Warm-Line receives over 400 calls a week!

Promise Resource Network’s 24/7 Peer-Run Warm-Line was restarted in March 2020 to combat isolation and loneliness during NC’s stay at home order. Since then, it has become a mainstay in Mecklenburg County’s COVID initiative, MeckHOPE, now supporting over 400 callers a month. The warm-line is utilized for many reasons including to talk through a problem, receive emotional support, find a resource, or to have someone listen. PRN’s warm-line is staffed by Peer Support Specialists and other people in recovery that are specially trained in understanding suicide, emotional CPR, and trauma. Know someone that needs to talk? Give them the warm-line number, (833) 390-7728. We’re good at listening!

Promise Resource Network (PRN) in the news! NC didn’t track the data on mental health commitments, so some advocates did instead.

On December 21, 2020, the NC Health News released an article about the use of involuntary commitment in our state and PRN’s leadership is gathering and reporting on the data. Over the last decade, NC’s IVC rates have increased by 135%, representing a significant use of the most restrictive, trauma inducing approach to serving people experiencing emotional distress. PRN’s CEO, Cherene Allen-Caraco was quoted as saying, “the human toll, financial toll, the resource toll… this is painting a picture and its not a good one. I think what the IVC rates show is a complete dismantling of community mental health, and that we have created so many barriers to access to things that are meaningful.” To read the full story, click here.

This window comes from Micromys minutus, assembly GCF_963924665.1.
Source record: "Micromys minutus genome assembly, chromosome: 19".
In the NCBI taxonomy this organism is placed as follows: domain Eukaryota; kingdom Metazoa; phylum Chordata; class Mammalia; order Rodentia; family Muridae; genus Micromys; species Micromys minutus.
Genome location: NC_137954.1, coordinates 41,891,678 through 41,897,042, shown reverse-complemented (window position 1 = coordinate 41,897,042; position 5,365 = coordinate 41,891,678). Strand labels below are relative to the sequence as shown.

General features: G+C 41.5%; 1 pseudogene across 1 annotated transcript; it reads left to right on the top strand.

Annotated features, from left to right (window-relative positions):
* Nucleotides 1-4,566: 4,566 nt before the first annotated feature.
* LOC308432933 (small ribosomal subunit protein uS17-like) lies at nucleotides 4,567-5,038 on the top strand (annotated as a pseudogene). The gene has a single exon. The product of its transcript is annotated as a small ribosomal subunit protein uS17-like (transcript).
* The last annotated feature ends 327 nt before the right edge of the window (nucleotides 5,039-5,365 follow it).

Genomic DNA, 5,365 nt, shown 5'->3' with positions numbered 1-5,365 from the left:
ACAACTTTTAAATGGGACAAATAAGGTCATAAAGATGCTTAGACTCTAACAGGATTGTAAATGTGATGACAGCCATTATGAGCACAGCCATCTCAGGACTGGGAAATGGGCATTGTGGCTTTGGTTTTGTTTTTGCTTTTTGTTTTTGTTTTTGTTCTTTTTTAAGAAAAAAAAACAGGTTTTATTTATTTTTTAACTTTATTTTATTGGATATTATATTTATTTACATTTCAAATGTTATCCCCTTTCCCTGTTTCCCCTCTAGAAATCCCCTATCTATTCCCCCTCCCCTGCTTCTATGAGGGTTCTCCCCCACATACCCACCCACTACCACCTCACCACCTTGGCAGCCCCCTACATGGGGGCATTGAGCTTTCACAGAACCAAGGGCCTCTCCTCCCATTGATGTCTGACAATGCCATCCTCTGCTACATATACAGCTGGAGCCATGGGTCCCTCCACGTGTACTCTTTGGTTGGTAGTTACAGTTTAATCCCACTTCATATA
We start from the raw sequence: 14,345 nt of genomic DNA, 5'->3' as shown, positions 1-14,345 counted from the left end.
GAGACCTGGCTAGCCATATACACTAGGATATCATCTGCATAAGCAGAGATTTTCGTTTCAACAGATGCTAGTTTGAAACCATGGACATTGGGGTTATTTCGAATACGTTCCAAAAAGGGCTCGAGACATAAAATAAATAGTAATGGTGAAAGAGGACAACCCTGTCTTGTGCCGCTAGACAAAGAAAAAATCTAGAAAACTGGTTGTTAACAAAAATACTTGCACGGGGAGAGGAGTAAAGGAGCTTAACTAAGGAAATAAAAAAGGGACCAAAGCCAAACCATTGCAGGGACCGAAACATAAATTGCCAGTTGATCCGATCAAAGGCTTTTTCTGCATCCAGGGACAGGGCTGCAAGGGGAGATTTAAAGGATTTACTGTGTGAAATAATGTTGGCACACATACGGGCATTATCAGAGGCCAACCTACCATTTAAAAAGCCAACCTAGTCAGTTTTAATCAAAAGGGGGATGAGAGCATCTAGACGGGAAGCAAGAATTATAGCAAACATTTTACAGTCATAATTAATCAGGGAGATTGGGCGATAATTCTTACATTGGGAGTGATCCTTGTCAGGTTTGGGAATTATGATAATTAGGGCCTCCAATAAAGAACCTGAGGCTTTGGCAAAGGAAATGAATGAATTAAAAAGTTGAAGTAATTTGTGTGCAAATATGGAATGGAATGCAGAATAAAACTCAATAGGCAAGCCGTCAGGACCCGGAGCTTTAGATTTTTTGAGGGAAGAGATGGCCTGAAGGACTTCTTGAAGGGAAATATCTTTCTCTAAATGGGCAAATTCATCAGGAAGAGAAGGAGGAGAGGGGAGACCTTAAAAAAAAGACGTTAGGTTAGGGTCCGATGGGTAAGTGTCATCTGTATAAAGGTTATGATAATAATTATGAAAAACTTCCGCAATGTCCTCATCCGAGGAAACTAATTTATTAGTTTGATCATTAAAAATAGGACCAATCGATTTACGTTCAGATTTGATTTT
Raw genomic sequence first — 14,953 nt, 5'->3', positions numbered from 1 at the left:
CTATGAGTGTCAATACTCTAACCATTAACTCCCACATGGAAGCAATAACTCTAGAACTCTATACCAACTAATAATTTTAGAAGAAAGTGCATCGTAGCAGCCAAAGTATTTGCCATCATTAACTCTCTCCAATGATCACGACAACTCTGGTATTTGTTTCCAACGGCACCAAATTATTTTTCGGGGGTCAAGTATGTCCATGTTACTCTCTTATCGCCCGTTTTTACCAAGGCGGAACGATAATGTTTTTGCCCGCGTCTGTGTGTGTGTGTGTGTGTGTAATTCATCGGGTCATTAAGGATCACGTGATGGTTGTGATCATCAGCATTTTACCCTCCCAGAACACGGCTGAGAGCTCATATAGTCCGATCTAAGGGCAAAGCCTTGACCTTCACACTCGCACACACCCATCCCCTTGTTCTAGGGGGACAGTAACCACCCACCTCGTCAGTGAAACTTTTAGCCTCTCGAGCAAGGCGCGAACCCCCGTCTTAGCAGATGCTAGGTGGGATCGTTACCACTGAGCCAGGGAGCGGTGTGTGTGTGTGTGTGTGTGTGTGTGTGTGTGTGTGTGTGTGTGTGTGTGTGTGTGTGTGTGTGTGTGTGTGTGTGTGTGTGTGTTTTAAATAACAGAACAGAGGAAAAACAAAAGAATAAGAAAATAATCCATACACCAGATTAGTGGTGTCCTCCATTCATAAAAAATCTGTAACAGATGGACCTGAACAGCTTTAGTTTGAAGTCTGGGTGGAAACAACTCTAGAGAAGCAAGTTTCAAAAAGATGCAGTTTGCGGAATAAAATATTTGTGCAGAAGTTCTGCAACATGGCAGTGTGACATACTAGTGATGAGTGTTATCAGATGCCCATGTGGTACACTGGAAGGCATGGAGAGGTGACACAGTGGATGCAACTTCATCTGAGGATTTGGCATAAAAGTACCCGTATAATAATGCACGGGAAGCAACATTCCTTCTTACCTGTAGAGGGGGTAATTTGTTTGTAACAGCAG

Establishing a Non-Police, Community-Based Crisis Response Team as a Primary Responder in Charlotte: Stakeholder Feedback and Development Report

PRN is honored to have partnered with SAFE Coalition NC, Jarrod James and Rep. John Autry, to identify 17 recommendations for an alternative community response team to support people experiencing emotional distress, psychiatric disabilities, substance use, homelessness, and other wellness challenges through non-traumatizing alternatives that reduce and/or eliminate the use of of involuntary hospitalization, confinement, arrest, restraint, handcuffing, shackling and other uses of force when responding to people in our community that experience emotional distress.

These recommendations were gathered, written, and led by community leaders that represent diversity in ethnicity, race identification, age, gender, sexual orientation and personal experience with mental health, homelessness, substance use and criminal justice involvement. Their/our wisdom guided these recommendations and combined research and examination of various models of community response. Click here to read the detailed report.